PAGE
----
• If you look at yards per attempt based on EYds as compared to actual yards, you see that Hill's yards per attempt slightly decrease after adjusting for game situation (6.7 vs. 6.5). In contrast, JTO's plummets from 6.2 to 2.7 after adjusting for game situation. In other words, if you dropped JTO out of the sky into 3 random NFL passing situations, he would throw for about 8 yards (2.7 each play), whereas Hill would throw for almost 20 (6.5 each play).

Clearly then, based on the stats, the least we can say is that Shaun Hill is a much better option at starting QB for the 49ers than JTO. Hill may not always be perfect, but he'll rarely be as imperfect as JTO.

THE DEVIL IS IN THE DETAILS

Just to refresh our memories, I identified the following strength vs. weakness (SVW) matchups for the 49ers in their game against the Rams:

Situation

SF Rank

ARI Rank

SF RUSH OFFENSE VS. STL RUSH DEFENSE

8

31

SF RUSH OFFENSE VS. STL RUSH DEFENSE ON 2ND DOWN

6

31

SF DEFENSE VS. STL OFFENSE ON 2ND AND LONG

7

30

SF PASS OFFENSE VS. STL PASS DEFENSE ON 3RD DOWN

31

7

SF OFFENSE VS. STL DEFENSE ON 3RD AND MID

25

7

So how did they do? Let's take each matchup one-by-one. Like last week, I'm going to assign success points using the following standards: Success on 1st down means gaining (or preventing if on defense) at least 45% of the yardage to gain, success on 2nd down means gaining at least 60% of the yardage to gain, and success on 3rd/4th down means gaining 100% of the yardage to gain.

Rush offense-The Niners could have done a lot better. They were successful on only 11 of 35 rushing plays, not counting the JTO kneel down at the end. However, if you consider they were basically in run-out-the-clock mode for the entire second half, it wasn't such a horrible performance. When the game was still a game, they were successful on 46.7% of their runs (7 of 15). Score: Par.

2nd down rush offense-This was a gold rush for the 49ers. They were only successful on 6 of 13 such plays, but 5 of those 6 successes (and 2 of the failures) included some really successful plays, either yardagewise or in terms of their outcomes: Gore 27 yards prior to fumble, Gore 2 yards on 2nd and 1, Gore 5-yard TD, Gore 10 yards on 2nd and 6, Gore 10 yards on 2nd and 9, Gore 8 yards on 2nd and 18, Robinson 10 yards on 2nd an 8. That's 72 of the Niners' 135 total rushing yards...on only 7 plays. Score: Birdie.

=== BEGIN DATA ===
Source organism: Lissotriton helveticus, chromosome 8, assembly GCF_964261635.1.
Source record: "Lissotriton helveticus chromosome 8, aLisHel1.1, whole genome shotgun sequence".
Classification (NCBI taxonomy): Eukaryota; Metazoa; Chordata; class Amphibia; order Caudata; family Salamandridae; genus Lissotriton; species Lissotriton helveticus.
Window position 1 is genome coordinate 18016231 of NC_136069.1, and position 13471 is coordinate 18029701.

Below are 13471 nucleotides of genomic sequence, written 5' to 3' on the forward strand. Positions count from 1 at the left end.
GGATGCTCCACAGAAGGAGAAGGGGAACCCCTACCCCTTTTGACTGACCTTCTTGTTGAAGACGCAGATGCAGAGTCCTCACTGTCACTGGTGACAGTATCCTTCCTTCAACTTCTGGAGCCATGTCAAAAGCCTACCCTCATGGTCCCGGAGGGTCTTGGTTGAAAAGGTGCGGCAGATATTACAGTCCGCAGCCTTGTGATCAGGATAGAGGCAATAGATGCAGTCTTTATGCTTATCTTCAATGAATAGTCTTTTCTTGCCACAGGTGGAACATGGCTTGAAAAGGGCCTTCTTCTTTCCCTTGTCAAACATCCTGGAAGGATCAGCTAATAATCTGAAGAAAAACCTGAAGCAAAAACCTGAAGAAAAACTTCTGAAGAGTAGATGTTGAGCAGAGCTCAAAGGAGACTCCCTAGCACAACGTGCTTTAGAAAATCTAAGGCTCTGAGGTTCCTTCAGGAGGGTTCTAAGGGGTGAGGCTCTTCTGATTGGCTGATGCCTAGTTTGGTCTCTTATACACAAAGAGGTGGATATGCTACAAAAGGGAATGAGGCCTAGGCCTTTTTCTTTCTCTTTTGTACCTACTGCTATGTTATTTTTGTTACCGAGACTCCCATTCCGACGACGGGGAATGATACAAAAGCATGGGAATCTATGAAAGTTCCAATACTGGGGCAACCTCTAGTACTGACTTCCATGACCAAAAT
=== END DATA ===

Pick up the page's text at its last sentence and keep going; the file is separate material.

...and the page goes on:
2nd and long defense-I have mixed feelings about the Niner D's performance on this one. On one hand, they were only 8 of 17 in a situation that called for much better. On the other hand, they got turnovers on two of the 2nd and long plays. Also, 6 of the 9 failures were on either running plays or short passes when the Rams were down by a huge margin. I mean, can I blame the Niners' D for not stopping a draw on 2nd and 10 when they're up 35-3? Probably not. Score: Par.

3rd down pass offense-Again, mixed bag with 1st-half macadamias and 2nd-half cashews. Hill went 2 for 2 with a TD, and then the Niners shut it down. The 2nd half saw a 1 for 5 performance including consecutive 3rd-down sacks. What I found most interesting, given that they scored 35 points, was that the 49ers had only 11 third-down plays, and passed on only 7 of them. To me, that smacks of offensive efficiency. Score: Birdie.

3rd and mid offense-They went 1 for 3 with a sack here, but that's a really tiny sample. Plus, all three 3rd downs between 4 and 6 yards occurred in the 2nd half, when they were up comfortably. Score: Par.

Using my golf scoring system, the Niners were 2 under par in 5 holes. Not bad, not bad at all. However, I do have the lingering feeling that they left a couple of birdies out on the course this past Sunday. I'm telling you, the Rams are that bad. Nevertheless, this is now the second week in a row where the Niners overachieved in their SVW situations. Praise has to go to the common denominators: Shaun Hill at starting QB, Mike Singletary at starting Head Coach.